“Back and forth, we must switch between intellect and intuition, between rational, objective knowledge and embodied paradox.”
That quote is from the book Radical Nature: Rediscovering the Soul of Matter, by Christian De Quincey, PhD. – in my post Intuition: powers and perils in which I also quote from the article Intuition or Intellect, by social psychologist David G. Myers, who warns, “Intuition is important, but we often underestimate its perils.”
As someone who has made my way through life by predominantly attending to my intellect, I have tended to discount or simply ignored intuition, though no doubt many of my choices and decisions have been based on some degree of intuition, whether I acknowledged it or not.
A number of personal development and high ability authors explain how intuition works and how to develop and use it.
An inner library
In her article Spark Your Creativity Via Your Intuitions, career/creativity coach and writer Gail McMeekin writes about it as a personal asset:
“Worried that you’re not creative? You are, but you may be out of touch with it. Your intuition can lead you into a world of novel ideas, experimentation, and brainstorming that will perk up your work life and stimulate innovation and problem-solving.
“Intuition training is not just for New Agers. Many executives, business owners, and research and development professionals attribute their successes to following intuitive clues.
“Intuition is your internal information and feeling source. It is an inner library of physical and emotional cues that can direct you onto the right avenue.
“It is the composite of ‘gut feelings’ and perceptions unique to you. It is an inner way of knowing. Too often, we are trained to discount or repress that knowledge and therefore purposely neglect it, devalue it, or refuse to recognize its message.”
The intuitive Jungian personality type
In her Editorial for the issue of Advanced Development Journal on Exploring Intuition (Volume 10, 2006), Elizabeth Maxwell, M.A. refers to the popular personality type inventory: the Myers-Briggs Type Indicator (MBTI).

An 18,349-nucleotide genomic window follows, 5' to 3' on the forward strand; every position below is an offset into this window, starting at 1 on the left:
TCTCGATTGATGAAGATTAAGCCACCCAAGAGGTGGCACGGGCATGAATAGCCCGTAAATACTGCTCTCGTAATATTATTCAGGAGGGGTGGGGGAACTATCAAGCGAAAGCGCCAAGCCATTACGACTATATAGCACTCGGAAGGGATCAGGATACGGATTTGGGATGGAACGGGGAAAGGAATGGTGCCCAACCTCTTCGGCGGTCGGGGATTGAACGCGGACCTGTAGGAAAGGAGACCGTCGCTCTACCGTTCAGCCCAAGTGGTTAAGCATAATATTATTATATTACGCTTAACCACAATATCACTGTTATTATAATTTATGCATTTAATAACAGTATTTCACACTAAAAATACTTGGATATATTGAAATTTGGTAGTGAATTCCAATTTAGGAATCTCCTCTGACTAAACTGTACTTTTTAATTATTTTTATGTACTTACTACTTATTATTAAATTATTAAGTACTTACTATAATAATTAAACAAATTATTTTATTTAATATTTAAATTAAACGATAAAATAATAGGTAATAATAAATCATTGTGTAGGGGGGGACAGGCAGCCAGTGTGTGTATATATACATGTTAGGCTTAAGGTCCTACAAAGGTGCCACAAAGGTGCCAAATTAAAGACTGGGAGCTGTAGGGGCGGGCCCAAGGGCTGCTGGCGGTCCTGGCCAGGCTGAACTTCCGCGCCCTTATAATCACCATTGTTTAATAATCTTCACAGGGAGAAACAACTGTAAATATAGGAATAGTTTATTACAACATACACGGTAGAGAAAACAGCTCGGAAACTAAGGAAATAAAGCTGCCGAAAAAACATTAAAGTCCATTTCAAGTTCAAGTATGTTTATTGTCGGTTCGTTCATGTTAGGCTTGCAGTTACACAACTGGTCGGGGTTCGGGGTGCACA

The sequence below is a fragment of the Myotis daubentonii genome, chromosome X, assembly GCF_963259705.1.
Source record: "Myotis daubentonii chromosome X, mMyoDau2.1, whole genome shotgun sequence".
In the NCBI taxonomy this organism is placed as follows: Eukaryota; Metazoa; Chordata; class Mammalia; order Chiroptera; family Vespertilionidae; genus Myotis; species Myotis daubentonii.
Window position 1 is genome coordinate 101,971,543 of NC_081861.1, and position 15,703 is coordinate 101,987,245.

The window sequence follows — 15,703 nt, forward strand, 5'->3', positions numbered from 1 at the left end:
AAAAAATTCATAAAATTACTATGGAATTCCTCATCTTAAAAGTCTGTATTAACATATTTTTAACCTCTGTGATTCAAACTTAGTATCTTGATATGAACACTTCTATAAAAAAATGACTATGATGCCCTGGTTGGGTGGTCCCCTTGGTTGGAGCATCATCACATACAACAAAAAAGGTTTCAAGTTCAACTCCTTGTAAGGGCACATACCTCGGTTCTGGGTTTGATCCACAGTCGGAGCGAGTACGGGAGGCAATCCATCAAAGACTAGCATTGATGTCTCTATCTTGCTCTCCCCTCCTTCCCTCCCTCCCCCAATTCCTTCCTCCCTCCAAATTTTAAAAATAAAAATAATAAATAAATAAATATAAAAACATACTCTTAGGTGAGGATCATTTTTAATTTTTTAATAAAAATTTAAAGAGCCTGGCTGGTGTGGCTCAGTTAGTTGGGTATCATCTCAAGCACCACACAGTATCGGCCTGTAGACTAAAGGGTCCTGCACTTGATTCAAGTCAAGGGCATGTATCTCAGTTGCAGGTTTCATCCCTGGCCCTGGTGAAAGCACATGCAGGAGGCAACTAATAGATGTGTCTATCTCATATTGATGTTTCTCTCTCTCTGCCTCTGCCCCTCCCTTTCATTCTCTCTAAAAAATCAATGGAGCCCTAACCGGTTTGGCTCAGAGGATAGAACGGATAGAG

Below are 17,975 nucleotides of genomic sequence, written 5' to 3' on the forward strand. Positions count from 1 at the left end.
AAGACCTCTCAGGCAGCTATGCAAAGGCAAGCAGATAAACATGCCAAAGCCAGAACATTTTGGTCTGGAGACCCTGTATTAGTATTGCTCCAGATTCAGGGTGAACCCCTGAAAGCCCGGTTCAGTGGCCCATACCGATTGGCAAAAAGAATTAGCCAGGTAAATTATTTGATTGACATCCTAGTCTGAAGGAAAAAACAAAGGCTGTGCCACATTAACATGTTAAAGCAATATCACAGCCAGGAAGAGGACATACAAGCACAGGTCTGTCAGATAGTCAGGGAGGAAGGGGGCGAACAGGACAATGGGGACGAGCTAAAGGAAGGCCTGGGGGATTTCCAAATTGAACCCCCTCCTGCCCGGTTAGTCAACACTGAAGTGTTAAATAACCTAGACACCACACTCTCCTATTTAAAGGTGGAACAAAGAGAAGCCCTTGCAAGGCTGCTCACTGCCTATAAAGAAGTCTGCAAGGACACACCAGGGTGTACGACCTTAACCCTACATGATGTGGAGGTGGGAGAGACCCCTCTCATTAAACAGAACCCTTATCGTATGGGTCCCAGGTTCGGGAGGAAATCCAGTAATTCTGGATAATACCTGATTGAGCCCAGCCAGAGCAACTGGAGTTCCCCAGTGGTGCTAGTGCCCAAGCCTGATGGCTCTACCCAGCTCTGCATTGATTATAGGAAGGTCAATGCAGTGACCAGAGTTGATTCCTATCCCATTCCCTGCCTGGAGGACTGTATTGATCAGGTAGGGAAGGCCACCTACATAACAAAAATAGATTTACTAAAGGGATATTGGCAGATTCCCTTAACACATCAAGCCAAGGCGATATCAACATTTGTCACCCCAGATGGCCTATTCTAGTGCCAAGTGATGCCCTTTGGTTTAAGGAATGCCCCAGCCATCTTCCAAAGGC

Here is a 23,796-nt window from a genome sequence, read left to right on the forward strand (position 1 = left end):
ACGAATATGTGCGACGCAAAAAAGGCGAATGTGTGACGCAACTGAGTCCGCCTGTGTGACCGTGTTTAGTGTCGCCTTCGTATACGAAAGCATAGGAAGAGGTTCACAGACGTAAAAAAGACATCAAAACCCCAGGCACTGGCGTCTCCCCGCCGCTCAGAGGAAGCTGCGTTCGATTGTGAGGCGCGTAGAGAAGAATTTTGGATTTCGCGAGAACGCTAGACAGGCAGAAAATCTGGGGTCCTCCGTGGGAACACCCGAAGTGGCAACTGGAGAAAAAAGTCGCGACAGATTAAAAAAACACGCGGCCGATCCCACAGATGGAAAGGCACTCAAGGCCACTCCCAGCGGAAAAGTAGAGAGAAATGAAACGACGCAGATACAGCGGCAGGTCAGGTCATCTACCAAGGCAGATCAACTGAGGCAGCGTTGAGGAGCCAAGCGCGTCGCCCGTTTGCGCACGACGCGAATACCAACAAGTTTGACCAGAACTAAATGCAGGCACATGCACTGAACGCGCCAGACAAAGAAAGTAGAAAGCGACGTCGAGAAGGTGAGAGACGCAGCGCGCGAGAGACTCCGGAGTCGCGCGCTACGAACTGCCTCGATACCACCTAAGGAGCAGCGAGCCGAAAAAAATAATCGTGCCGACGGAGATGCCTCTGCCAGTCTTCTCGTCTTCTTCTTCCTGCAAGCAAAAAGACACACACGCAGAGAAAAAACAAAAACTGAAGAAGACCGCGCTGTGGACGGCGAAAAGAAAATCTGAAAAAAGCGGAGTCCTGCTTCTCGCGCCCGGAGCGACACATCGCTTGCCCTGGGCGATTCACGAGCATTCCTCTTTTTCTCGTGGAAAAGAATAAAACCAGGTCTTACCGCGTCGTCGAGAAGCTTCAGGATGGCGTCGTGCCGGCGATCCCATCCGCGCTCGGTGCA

She writes, “When I first began teaching in a private school for gifted children, all parents, teachers, and older students took the MBTI to learn their types; teachers observed and analyzed younger children.
“Surprising results emerged: the more exotic types, such as the ENFP (Extroverted iNtuitive Feeling Perceiver) and the INTP (Introverted iNtuitive Thinking Perceiver—Einstein was one) were far more common among the gifted.
“Even more interestingly, while the Intuitive Factor was more rare in the common populace, 75 percent of the students at the gifted school were strong in intuition. So were many parents. So were many of the teachers.
“Rather than having a preference for the practical and factual, like the more generally numerous sensers, intuitives enjoy hypotheses and abstractions, love to play with ‘what-if’s’ and pay scant attention to mundane details. The first connection is that intuition plays a large part in the lives of a majority of gifted people.”
Also see quotes by Linda Kreger Silverman, Ph.D. from this journal in the post Gifted adults: Wrestling with our intuition. One of her comments: “Higher education indoctrinates students to think logically and skeptically and to dismiss intuitive information.”
But is it real?
In her chapter of the same journal, Imagination to Intuition: The Journey of a Rationalist into Realms of Magic and Spirit, author and giftedness consultant Stephanie S. Tolan writes:
“In spite of our cultural passion for ‘reality,’ judging the products of imagination as real or unreal may be a waste of time and mental effort. What is far more important is whether they ‘work,’ whether they are useful, whether they have an impact on lives or on the world.
“Those who teach others how to access and use their innate intuitive capacities say that the way to increase the accuracy or the usefulness of one’s intuition is to open up to it, trust it, and act on it.
“In other words, to assume for the moment that the intuitive information one gets is not imaginary but real. The more one does this, the more accurate and useful one’s intuitive knowledge becomes.”
Image from book: Art from Intuition: Overcoming Your Fears and Obstacles to Making Art, by Dean Nimmer
A couple of other titles related to intuition:
Intuition: Knowing Beyond Logic, by Osho
Blink: The Power of Thinking Without Thinking, by Malcolm Gladwell
developing intuition, intuition and creativity, intuition books, intuition instinct, being intuitive
Article publié pour la première fois le 09/11/2014